Reviews point out problems in somebody’s work. Unfortunately, both giving and receiving criticism can be hard. To successfully introduce reviews, we must overcome this resistance. Since finding (and later removing) problems is the primary goal of reviews, this challenge is inherent—no review process can avoid it. We can, however, make receiving review results much easier. This post describes two simple but effective practices we use in our code reviews.
If I request a review for my code, I request feedback for my work. From a rational point of view, I am aware that all problems a reviewer finds help me improve my work and become a better programmer. From a rational point of view, I thus embrace criticism to improve. From an emotional point of view, however, a request for feedback is also a hope for praise. Secretly, I hope that the reviewer will like the code.
Unfortunately, review results do not match this expectation. Reviews do not report praise. At all. Instead, they exclusively report problems and points for improvement. The image below shows an exemplary review. The left side depicts the reviewer’s perspective: while there are two remarks (red), the rest of the code is fine (green). In contrast, the author receives only the remarks and—consequently—sees only the criticism.
From a process perspective, this is effective; no time is wasted on comments that don’t improve quality. For example, you never find review comments like »TODO: keep up the good work «. From a social perspective, however, this results in a strong mismatch between my emotional expectation as an author (I think the code is great and I expect praise) and the review results I get (exclusively problems).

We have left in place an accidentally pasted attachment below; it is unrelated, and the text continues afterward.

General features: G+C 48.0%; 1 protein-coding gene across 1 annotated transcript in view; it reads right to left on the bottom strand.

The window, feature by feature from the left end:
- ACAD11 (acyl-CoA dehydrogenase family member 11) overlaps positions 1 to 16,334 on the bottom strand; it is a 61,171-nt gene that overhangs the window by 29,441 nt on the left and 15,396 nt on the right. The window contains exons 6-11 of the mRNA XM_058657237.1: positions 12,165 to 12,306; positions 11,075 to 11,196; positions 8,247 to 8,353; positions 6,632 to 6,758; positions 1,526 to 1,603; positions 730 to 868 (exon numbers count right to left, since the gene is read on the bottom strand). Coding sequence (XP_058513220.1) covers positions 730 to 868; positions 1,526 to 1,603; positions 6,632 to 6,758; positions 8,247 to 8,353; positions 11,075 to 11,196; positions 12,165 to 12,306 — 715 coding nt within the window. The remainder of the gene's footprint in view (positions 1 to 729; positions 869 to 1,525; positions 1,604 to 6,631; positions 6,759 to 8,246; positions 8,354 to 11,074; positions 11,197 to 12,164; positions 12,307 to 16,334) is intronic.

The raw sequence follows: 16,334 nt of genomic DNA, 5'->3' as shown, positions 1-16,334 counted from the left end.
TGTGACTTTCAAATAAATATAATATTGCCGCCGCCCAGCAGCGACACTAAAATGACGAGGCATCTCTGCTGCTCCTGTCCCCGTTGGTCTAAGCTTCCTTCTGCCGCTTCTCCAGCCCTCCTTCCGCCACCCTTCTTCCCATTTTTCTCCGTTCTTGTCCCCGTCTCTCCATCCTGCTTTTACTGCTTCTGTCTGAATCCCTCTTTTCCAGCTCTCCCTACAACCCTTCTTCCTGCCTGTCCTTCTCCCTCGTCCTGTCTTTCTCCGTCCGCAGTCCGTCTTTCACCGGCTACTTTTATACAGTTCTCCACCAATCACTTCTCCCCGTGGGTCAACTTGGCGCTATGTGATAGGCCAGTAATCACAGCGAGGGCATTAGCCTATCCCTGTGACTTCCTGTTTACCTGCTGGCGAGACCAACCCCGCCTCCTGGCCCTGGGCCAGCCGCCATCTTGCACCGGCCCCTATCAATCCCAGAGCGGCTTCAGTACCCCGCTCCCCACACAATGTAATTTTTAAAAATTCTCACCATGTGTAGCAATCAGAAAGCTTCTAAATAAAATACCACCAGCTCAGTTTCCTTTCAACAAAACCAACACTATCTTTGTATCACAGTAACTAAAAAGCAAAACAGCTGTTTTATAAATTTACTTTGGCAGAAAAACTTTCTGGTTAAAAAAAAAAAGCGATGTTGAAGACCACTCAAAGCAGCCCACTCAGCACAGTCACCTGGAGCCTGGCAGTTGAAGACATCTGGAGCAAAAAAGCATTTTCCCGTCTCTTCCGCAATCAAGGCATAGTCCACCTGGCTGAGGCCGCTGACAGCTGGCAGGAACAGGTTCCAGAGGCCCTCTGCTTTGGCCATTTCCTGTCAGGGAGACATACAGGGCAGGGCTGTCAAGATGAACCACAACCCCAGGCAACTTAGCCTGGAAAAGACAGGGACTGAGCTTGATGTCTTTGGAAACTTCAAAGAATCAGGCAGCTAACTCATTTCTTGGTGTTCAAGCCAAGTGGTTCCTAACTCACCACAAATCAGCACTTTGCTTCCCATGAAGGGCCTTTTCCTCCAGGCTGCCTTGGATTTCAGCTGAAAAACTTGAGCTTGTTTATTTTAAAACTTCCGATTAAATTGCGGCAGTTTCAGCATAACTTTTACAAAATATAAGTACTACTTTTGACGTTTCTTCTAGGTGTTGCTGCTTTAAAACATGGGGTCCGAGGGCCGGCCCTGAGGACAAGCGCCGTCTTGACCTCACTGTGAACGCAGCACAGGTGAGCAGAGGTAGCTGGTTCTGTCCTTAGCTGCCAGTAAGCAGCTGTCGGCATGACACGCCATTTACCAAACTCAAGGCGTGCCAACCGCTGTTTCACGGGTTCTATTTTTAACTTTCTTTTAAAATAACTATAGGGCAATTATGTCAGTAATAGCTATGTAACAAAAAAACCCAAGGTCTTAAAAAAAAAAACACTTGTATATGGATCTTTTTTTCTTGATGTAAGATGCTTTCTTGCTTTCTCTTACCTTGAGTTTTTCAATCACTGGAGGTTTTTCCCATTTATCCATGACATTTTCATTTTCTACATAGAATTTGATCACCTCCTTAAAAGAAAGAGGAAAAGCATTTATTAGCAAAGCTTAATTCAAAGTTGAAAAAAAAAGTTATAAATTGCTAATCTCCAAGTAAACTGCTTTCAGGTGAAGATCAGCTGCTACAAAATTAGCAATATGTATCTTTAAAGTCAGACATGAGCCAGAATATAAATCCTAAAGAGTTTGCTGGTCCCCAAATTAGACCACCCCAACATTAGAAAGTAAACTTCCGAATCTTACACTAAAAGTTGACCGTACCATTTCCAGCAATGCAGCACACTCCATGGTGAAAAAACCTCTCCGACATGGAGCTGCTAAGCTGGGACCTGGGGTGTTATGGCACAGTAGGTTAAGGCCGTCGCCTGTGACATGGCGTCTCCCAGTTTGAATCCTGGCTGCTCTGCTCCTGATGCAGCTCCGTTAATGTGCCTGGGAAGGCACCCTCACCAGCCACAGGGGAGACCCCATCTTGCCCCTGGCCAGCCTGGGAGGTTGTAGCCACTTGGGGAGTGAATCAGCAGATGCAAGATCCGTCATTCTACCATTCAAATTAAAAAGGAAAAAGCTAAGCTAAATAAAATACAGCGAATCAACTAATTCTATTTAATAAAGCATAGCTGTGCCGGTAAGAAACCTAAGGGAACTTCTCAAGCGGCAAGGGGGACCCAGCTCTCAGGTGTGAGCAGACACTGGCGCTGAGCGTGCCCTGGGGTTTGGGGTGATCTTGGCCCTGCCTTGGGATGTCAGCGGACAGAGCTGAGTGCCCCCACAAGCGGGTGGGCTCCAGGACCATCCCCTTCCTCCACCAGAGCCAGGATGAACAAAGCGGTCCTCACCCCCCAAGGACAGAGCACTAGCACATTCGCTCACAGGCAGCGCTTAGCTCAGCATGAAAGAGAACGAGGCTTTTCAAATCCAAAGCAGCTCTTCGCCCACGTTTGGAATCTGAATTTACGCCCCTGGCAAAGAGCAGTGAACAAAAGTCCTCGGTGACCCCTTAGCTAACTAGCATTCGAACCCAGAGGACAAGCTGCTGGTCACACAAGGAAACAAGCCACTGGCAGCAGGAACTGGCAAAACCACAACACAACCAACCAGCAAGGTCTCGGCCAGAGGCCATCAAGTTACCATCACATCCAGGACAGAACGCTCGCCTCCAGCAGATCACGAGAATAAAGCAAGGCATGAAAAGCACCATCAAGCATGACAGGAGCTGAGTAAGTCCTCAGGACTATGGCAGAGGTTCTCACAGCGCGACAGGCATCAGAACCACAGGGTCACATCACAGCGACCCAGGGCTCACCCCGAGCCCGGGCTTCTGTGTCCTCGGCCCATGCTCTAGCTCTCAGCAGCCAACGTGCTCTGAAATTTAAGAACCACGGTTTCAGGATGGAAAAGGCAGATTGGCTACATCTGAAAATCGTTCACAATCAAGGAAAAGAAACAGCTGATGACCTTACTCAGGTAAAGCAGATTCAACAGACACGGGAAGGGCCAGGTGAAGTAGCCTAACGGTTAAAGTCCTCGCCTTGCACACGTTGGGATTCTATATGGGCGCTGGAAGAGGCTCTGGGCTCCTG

The key to avoid the resulting friction is to adapt author expectations:
Even the best programmers don’t write perfect code in their first draft. It’s simply impossible. The reviewer sees problems that are hard to spot for the author. Even after 7 years of working with the same colleagues in the same team and process, it is very uncommon that a non-trivial change (say affecting more than 20 lines of code) passes review without comments. It is even expected that a change you make receives many review comments which is not a sign of bad work.
Review comments target the code, not the author. They are never criticism of person or character, but always aim to improve the code.
Since the feedback mismatch is on the emotional level, reading about how to set your expectations is as helpful as hearing »don’t be nervous« right before your exam—true, but hard to operationalize. What works better for us is to adjust the review process to build up and reinforce these expectations:
Every programmer that receives reviews from others also writes reviews.
How does this change expectations? Finding problems in code from others makes me less surprised that my code contains problems, too. In addition, reviewing code is an exercise in program understanding. You think about all kinds of aspects of the program, but you don’t think much about the author of that piece of code. Consequently, when you receive reviews, it is easier to separate them from yourself.
Expectations are set early and hard to change later on. Hence, it matters how you introduce new team members to reviews. This leads to our second rule:
A new team member performs a review before his own code gets reviewed.
Starting with reviews has the additional benefit that a new member learns a lot about coding conventions, code formatting, existing libraries, … before writing his own first line. Many established conventions are then mimicked and don’t have to be criticized in the first reviews of his own code—thus reducing review effort.
This is in stark contrast to what we see in many organizations that perform reviews. Often junior members are rigorously reviewed before they may commit code or perform reviews themselves. We have made better experiences with reversing this order.
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